2015 Volume 27 Issue 3 Pages 859-864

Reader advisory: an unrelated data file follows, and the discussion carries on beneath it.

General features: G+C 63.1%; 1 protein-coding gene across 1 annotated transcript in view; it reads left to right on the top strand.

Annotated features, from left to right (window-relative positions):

[Purpose] The purpose of this study was to clarify the benefits of early mobilization for mechanically ventilated patients for their survival to discharge to home from the hospital. [Subjects and Methods] Medical records were retrospectively analyzed of patients who satisfied the following criteria: age ≥ 18 years; performance status 0–2 and independent living at their home before admission; mechanical ventilation for more than 48 h; and survival after mechanical ventilation. Mechanically ventilated patients in the early mobilization (EM) group (n = 48) received mobilization therapy, limb exercise and chest physiotherapy, whereas those in the control group (n = 60) received bed rest alone. Univariate and multivariate logistic regression analyses were performed to identify clinical variables associated with discharge disposition. [Results] Early mobilization was a positive independent factor and the presence of neurological deficits was a negative factor contributing to discharge to home. Among patients surviving mechanical ventilation without neurological deficits, the rate of discharge to home was significantly higher among patients in the EM group that in the control group (76% vs. 40%). [Conclusion] Early mobilization can improve the rate of discharge to home of patients requiring mechanical ventilation because of non-neurological deficits.